When a toddler experiences big life changes or transitions, it can cause sleep disruptions. If your little one is taking a long time to fall asleep, get curious about any shifts or changes in their life.
Here are a few life big changes that might disrupt a toddler’s sleep:
- A new baby in the family.
- Starting daycare or preschool.
- A significant loss in the family.
- Moving to a new home.
- Family conflict (divorce or separation).
Some of the big changes in a parent’s life can also affect a toddler’s sleep. For example, if a parent is ill, travelling for work, or going back to work after being home for a period of time, it can shake up a little one’s sleep.
For highly sensitive toddlers, change can be significantly disruptive to sleep. These changes might appear to be small or simple to a parent, but for your toddler, it can be overwhelming. For example, transitioning to sharing a room with another sibling, sleeping in a new “toddler bed,” or moving to a different bedroom can feel really tricky for a toddler. Consider these types of situations when you’re trying to understand why your toddler is taking a long time to fall asleep.
Significant life changes can be distressing, overwhelming, and all-consuming for parents, as well. Even if these changes aren’t directly happening to the toddler, they can feel the “ripple effects” from the way life transitions impact a parent’s time and temperament. When we lose sight of how our own lives impact our little ones, it can prevent us from noticing a key piece of the puzzle when we are trying to solve sleep struggles.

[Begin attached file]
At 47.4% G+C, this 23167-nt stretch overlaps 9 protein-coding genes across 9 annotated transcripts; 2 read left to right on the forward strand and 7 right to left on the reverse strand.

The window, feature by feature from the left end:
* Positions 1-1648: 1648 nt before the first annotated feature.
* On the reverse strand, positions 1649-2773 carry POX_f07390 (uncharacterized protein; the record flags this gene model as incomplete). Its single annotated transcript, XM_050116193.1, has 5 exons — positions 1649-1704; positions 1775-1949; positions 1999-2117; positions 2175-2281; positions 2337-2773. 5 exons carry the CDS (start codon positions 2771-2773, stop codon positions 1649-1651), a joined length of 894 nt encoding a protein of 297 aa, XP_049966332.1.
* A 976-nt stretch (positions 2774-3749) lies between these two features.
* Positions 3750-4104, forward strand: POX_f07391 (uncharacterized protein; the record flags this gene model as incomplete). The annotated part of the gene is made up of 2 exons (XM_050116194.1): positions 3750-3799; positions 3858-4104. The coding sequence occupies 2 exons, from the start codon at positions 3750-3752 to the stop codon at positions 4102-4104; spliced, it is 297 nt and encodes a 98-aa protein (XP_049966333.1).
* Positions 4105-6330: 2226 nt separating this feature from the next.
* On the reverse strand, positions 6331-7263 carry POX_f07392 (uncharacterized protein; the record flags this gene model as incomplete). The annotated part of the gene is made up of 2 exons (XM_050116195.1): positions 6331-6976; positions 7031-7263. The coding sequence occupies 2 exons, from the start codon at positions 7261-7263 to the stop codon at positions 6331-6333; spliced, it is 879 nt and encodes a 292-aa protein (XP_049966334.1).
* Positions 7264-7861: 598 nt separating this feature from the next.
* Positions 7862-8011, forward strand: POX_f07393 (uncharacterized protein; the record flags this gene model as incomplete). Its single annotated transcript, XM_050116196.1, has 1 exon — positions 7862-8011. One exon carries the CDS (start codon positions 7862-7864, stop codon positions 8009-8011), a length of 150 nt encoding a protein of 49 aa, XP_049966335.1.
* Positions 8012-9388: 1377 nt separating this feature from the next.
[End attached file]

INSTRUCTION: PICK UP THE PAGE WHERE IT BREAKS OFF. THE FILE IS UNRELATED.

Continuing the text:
Related Posts: 3 Life Situations That Make Sleep Tricky for Kids
There’s a Reason Behind Every Bedtime Battle
It’s very common to go through periods where it a long time for a toddler to fall asleep. The good news is that toddlers don’t take a long time to fall asleep just to be “bad” or manipulative – there’s always a reason! Whether it’s separation anxiety, nighttime fears, sleep pressure, sensory needs, or life situations, there are tools to end the bedtime battles.
With an attitude of curiosity, you can better understand why your toddler is taking a long time to fall asleep – this is the most important step in starting to solve sleep struggles!
If you’re looking for more support to get to the bottom of your little one’s bedtime battles and tools to help solve the problem, we can help! Our course, Solving Bedtime Battles, will guide you through exactly what to do for night wakings, early mornings, transitions like naps and beds, room sharing, and, of course, long bedtimes!
- Understanding Sleep Struggles: Toddlers and preschoolers often resist bedtime due to one or more common reasons, from separation anxiety to sensory needs. Recognizing these challenges is the first step toward peaceful nights.
- Separation Anxiety: A common cause of bedtime resistance or difficulty falling asleep is when a child becomes fearful of being away from their parents or caregivers at night. This makes it hard for them to relax and fall asleep.
- Nighttime Fears: Imagination can lead to fears of the dark or imaginary creatures, which can be alleviated with reassurance and a secure environment.
- Sleep Pressure: Ensuring your child isn’t overtired or undertired at bedtime is crucial for a smoother sleep onset.
- Sensory: Addressing specific sensory needs by adjusting the bedtime environment can help children relax and fall asleep more easily.
- Life Changes: Big transitions in a child’s life can disrupt sleep patterns, requiring extra attention and adjustments to their bedtime routine.